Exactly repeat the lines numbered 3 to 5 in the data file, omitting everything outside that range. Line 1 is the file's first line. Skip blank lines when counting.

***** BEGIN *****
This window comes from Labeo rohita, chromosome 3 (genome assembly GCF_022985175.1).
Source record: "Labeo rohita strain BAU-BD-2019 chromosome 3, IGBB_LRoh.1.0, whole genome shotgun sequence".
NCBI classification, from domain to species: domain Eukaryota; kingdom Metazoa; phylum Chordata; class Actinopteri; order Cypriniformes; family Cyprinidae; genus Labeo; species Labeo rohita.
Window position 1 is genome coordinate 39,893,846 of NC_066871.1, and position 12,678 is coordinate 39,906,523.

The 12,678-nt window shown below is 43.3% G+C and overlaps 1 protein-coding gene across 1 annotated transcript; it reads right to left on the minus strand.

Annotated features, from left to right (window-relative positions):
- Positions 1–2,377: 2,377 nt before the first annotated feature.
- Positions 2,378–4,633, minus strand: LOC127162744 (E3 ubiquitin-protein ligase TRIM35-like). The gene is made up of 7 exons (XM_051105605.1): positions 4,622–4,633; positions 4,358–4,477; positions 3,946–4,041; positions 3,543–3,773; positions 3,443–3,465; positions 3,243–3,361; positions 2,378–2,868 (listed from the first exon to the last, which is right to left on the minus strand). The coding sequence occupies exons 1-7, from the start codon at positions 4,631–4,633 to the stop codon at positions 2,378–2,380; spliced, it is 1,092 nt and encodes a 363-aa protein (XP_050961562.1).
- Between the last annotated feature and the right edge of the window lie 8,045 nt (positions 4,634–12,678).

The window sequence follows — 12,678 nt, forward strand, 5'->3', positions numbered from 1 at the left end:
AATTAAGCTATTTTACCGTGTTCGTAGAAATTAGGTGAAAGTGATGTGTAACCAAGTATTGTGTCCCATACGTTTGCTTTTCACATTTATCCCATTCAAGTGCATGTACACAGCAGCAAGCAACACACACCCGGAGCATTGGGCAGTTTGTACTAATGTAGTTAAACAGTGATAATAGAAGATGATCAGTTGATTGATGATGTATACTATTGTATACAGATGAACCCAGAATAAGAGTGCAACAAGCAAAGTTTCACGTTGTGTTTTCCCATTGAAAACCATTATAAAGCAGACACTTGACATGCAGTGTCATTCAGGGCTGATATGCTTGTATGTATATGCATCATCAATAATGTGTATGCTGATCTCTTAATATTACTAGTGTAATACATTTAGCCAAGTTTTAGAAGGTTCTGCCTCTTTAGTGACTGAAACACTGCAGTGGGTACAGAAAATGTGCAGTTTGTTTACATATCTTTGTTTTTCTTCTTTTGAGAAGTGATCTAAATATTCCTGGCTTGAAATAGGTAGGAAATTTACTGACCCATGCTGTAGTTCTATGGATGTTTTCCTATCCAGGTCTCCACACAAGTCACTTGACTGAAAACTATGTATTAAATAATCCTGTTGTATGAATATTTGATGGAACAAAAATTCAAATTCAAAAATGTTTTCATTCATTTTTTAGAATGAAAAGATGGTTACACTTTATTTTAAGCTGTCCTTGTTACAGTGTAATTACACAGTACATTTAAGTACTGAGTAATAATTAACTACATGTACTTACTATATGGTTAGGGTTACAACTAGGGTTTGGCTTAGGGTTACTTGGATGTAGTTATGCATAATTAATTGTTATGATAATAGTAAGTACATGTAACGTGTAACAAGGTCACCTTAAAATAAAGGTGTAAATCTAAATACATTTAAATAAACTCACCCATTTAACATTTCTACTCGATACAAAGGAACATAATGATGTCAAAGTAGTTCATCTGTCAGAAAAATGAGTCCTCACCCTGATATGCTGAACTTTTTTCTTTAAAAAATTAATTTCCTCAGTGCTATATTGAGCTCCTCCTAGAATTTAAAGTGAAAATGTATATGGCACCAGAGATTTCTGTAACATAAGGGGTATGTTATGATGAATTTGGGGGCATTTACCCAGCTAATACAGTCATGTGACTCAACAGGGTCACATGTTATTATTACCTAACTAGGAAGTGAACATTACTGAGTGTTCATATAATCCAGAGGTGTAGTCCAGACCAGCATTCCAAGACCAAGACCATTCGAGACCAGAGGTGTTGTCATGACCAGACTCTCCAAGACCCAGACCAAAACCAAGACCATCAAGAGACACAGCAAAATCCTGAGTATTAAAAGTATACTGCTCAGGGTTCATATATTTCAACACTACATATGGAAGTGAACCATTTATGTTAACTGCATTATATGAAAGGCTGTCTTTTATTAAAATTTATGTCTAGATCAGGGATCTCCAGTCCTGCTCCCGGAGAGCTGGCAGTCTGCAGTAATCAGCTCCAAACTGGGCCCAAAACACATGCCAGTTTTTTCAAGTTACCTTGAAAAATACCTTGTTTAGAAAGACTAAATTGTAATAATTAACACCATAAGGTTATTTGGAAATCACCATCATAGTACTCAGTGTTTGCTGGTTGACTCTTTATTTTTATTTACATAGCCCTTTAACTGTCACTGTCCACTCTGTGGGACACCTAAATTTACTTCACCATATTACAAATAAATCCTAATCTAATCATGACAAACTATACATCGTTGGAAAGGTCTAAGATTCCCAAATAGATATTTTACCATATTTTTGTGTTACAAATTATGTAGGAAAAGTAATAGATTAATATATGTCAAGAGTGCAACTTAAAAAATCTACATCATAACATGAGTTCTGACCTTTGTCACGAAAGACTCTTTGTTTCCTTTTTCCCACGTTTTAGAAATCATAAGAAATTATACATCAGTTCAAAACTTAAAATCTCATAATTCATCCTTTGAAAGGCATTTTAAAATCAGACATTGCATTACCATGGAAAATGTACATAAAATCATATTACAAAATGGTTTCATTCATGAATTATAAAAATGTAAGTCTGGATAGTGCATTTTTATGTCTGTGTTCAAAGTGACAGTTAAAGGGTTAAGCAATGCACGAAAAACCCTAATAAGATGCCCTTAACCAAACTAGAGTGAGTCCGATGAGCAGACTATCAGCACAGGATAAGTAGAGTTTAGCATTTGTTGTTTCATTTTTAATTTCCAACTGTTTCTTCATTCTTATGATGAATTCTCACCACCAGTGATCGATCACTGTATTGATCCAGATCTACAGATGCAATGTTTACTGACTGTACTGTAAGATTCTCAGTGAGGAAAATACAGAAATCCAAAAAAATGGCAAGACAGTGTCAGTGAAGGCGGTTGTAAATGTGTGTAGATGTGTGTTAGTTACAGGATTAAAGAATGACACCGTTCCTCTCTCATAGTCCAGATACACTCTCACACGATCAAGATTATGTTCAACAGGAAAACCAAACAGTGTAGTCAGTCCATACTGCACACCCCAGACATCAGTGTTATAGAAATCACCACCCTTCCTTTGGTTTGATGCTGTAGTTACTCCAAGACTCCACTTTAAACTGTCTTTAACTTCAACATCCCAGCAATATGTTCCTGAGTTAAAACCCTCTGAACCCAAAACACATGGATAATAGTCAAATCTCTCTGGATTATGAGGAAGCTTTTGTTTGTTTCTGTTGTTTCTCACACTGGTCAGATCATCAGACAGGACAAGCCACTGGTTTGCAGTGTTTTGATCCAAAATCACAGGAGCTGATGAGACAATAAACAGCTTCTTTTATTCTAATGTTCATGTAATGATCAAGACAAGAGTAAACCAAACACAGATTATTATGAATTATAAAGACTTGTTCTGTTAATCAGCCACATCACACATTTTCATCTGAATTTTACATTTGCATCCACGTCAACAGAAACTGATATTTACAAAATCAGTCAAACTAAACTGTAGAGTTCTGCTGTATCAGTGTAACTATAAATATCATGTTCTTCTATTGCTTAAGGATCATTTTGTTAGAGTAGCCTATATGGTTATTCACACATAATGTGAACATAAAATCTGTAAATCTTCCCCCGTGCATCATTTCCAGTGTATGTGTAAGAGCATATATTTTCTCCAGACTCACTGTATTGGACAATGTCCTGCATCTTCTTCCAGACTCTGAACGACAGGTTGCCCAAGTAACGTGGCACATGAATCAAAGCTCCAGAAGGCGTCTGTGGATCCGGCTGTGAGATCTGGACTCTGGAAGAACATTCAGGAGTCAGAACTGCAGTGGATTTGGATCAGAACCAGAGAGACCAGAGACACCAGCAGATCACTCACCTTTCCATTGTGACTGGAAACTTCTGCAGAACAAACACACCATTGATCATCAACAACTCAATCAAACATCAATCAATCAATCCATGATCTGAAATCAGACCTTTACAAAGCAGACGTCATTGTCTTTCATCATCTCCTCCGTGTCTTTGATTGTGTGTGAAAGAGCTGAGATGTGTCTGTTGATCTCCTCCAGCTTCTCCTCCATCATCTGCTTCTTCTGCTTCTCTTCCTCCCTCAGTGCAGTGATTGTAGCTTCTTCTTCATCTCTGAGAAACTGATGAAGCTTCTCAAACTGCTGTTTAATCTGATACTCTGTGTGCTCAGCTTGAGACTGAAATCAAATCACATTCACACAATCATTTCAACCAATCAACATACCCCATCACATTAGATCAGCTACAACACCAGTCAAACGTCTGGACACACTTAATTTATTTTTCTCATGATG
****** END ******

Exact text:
NCBI classification, from domain to species: domain Eukaryota; kingdom Metazoa; phylum Chordata; class Actinopteri; order Cypriniformes; family Cyprinidae; genus Labeo; species Labeo rohita.
Window position 1 is genome coordinate 39,893,846 of NC_066871.1, and position 12,678 is coordinate 39,906,523.

The 12,678-nt window shown below is 43.3% G+C and overlaps 1 protein-coding gene across 1 annotated transcript; it reads right to left on the minus strand.